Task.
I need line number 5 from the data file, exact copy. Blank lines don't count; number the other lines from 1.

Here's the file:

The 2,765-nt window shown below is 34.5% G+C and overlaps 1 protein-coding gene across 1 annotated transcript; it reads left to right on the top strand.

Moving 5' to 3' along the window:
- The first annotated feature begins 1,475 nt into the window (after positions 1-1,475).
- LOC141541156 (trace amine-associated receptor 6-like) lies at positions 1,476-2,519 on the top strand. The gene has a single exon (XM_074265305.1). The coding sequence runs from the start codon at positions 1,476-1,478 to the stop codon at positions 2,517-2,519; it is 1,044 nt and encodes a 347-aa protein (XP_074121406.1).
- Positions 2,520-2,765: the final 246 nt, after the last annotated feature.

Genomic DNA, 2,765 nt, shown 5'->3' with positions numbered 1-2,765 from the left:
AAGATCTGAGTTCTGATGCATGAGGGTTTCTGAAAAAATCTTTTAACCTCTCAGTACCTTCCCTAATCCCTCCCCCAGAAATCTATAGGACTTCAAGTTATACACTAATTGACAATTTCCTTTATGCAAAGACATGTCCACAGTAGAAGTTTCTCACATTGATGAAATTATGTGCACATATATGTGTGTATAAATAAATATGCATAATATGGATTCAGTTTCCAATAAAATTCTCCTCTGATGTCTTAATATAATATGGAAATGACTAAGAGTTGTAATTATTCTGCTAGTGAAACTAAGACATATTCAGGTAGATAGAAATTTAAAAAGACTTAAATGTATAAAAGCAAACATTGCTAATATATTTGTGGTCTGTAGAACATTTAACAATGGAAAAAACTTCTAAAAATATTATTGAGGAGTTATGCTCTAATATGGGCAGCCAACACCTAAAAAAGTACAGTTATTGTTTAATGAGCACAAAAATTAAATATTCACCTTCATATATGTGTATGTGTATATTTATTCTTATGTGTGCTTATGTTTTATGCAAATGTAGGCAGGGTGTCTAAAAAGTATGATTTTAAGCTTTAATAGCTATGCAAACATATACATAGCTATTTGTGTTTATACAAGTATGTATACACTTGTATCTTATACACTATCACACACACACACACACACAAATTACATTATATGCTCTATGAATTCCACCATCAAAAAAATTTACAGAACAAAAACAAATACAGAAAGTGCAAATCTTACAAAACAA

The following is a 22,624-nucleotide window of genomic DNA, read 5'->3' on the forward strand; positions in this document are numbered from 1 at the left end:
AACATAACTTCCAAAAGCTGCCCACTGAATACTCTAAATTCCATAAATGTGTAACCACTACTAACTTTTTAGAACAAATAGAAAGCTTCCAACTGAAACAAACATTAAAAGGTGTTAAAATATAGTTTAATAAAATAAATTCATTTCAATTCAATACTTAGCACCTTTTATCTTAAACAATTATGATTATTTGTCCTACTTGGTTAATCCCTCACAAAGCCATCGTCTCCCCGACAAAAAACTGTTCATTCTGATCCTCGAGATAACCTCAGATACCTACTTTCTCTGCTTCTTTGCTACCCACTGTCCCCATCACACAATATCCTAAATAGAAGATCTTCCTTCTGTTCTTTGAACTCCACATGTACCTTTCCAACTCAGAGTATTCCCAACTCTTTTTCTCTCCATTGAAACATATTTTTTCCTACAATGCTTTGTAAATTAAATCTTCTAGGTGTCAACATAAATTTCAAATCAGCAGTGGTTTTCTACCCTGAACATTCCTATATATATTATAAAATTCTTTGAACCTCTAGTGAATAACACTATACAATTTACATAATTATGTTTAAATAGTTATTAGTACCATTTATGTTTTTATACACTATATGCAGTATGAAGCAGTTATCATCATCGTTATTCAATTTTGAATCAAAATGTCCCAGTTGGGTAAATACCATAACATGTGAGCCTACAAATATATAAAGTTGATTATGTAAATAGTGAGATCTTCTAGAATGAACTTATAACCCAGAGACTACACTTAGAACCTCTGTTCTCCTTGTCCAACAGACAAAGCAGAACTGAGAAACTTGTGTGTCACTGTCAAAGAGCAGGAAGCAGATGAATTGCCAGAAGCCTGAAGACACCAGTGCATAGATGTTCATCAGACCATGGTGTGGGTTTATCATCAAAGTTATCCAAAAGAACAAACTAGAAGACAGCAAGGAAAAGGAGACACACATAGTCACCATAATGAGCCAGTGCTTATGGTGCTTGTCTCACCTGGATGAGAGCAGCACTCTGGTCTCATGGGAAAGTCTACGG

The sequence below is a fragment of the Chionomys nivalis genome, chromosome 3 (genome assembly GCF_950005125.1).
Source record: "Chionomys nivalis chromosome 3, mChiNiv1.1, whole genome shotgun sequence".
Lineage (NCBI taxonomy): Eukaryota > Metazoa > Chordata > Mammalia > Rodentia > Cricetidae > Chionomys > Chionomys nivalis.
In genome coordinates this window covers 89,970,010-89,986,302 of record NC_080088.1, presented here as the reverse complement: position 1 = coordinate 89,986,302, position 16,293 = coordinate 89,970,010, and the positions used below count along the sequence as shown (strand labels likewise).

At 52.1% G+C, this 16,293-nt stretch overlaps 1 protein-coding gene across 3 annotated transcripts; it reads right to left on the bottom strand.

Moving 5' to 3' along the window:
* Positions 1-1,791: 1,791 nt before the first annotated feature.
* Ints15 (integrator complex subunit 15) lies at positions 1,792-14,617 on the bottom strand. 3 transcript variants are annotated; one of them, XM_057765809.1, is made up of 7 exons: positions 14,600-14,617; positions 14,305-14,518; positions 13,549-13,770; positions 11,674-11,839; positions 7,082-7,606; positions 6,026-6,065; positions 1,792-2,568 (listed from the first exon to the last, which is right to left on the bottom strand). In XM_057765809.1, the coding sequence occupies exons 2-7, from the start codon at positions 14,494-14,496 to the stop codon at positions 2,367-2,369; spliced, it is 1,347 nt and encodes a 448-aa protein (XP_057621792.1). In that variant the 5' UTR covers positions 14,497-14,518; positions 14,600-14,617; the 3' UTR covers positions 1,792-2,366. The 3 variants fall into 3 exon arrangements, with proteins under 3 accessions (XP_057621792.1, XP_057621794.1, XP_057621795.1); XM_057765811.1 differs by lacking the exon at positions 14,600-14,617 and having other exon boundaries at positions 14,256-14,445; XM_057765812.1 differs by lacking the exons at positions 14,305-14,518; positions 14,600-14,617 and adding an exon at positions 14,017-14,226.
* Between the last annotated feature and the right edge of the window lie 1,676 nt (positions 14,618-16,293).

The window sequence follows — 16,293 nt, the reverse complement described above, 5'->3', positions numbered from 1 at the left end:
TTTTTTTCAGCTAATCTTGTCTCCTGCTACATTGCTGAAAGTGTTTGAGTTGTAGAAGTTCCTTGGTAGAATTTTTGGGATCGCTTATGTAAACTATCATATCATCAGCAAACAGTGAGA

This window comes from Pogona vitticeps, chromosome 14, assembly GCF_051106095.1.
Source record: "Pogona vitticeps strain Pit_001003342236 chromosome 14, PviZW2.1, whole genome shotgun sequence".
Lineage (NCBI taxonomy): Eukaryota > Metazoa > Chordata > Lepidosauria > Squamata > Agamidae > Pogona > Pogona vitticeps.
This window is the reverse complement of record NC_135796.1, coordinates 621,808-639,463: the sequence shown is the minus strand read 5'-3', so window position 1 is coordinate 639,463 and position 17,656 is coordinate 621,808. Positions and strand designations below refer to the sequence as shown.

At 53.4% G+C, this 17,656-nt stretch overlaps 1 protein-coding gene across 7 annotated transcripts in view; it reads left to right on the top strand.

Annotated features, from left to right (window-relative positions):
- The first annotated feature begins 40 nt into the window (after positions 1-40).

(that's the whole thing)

- Positions 2,520-2,765: the final 246 nt, after the last annotated feature.